The first time the future Reverend Dan hit the airwaves was in 1972, when he appeared on the Top-40 stalwart KKDJ, making an on-air request. The last time was probably a few days ago, hosting the award-winning radio program Music for Nimrods, which he proudly calls "America's Only Rock & Roll Radio Show". Reflecting that description, inspired by the legendary rock rag Creem, Dan's show does in fact celebrate music with a similar jittery Creem-like crackle, showcasing those moments when Rock & Roll becomes intoxicating, unpredictable and empowering. Rock & Roll is all about the attitude, says the good Reverend, which explains why his playlists are as likely to include such atypical Rock & Rollers as James Brown, Johnny Cash and Raymond Scott as well as The Lords of Altamont, The Ramones and The MC5. His is a show that equally pleases both kinds of Nimrods: the discerning Rock & Roll aficionado AND the hoodlum partygoer on the business end of a vodka luge.
Dan grew up in Long Beach, California, raised on a sensible 1970's diet of radio pioneers Dr. Demento and Rodney Bingenheimer. He was inspired to record his own radio shows with his childhood friends for their fictitious station KRUD. The practice would pay off in High School, when he was asked to DJ a Youth Center dance. Armed with his portable record player, his father's stereo system and his brother's Fender amplifier, the young Reverend assaulted his fellow teens with Kiss, Aerosmith, and Ramones. His first steady involvement with broadcast radio came in 1995, when he landed at job as an engineer at the L.A. area Pacifica station KPFK. At this time, Dan was also holding down a job at United Parcel Service, training new employees on the graveyard shift. His unique training strategy included keeping the recruits awake by showing Kung Fu and John Waters movies between training videos. But back at the station, it wasn't long before he became the fill-in DJ known as Dan the Board-Op. In 1996, he created Music For Nimrods, a radio celebration of pure Rock & Roll in its many dissimilar styles. Later, after a five-minute registration at the Universal Life Church website, Reverend Dan was born. In 2000, the program was invited to join the lineup at the Loyola Marymount University radio station KXLU. Three years later, Reverend Dan's Music For Nimrods would win the LA Weekly Music Award for Best Radio Show.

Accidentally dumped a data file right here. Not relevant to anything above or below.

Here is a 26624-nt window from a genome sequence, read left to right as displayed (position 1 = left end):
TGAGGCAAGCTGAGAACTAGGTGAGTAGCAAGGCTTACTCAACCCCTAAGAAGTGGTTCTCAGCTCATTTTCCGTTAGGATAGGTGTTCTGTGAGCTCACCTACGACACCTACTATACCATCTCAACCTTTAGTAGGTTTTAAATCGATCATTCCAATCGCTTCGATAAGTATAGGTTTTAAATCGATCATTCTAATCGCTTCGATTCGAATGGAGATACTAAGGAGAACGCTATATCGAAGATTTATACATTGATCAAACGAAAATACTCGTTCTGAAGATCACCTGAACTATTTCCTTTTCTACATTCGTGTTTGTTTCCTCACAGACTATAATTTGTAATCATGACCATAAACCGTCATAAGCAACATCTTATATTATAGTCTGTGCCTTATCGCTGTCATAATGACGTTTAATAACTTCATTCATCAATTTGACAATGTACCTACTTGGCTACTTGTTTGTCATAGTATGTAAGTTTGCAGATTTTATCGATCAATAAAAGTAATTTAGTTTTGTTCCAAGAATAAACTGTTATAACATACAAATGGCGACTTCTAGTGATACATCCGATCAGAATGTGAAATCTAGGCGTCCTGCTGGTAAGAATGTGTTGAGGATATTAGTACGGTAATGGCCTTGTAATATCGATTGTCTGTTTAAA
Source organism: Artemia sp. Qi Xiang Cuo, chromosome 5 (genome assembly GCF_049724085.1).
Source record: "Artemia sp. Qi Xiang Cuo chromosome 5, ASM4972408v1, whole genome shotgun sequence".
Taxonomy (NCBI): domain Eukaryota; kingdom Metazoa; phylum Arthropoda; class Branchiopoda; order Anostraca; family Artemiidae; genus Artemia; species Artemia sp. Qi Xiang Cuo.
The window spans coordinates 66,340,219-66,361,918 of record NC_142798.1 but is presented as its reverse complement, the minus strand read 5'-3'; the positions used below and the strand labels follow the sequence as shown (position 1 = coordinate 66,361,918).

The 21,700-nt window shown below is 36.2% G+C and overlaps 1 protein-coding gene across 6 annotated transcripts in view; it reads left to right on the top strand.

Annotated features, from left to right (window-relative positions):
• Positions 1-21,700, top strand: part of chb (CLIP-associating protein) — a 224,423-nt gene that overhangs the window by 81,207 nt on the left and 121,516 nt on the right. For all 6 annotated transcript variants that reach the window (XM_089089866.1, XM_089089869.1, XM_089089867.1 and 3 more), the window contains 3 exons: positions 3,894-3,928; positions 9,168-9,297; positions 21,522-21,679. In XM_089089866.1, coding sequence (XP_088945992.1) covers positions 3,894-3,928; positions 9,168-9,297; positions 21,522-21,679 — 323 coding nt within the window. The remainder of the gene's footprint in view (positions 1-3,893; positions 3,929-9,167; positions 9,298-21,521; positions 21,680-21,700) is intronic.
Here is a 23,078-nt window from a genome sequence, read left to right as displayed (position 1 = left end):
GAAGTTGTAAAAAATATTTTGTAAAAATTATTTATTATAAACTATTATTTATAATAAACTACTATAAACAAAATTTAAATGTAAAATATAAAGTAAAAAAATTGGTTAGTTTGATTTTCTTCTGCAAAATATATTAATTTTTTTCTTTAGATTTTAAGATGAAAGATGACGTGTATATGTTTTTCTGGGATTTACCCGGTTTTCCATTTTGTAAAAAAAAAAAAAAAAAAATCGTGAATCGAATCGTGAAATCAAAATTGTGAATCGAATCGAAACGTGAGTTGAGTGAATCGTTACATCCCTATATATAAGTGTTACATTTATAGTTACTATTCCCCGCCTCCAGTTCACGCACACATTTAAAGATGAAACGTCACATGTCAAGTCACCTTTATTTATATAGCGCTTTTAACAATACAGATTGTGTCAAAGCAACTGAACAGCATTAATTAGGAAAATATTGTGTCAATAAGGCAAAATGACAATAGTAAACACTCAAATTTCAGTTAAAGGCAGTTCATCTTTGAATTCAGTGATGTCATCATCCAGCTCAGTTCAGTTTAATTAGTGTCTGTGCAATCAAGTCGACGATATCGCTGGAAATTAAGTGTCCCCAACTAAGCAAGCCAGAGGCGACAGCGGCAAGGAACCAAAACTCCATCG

Over the past decade, Reverend Dan has established himself as a unique fixture on the L.A. scene. His arcane knowledge of Rock & Roll and its degenerate cousins (vintage cultural artifacts, fetish culture, underground celebrities, monster movies, cult TV, Southern California lore) have made him an in-demand host and DJ at a growing number of events, from music festivals to roller derby showdowns. With his signature opening line "How The Hell Are You, Hoodlums!" it's Dan's unbridled enthusiasm, coupled with his on-target survey of the best grit of all time and the best of the new grit you haven't heard yet, that sets him apart from the crowd. At a time when Rock & Roll has been overanalyzed, dissected, and sentimentalized to the point that it lay limp and lifeless on the turntables, L.A. is lucky to have Reverend Dan around to remind us on a weekly basis what Rock & Roll is supposed to be about...fun.
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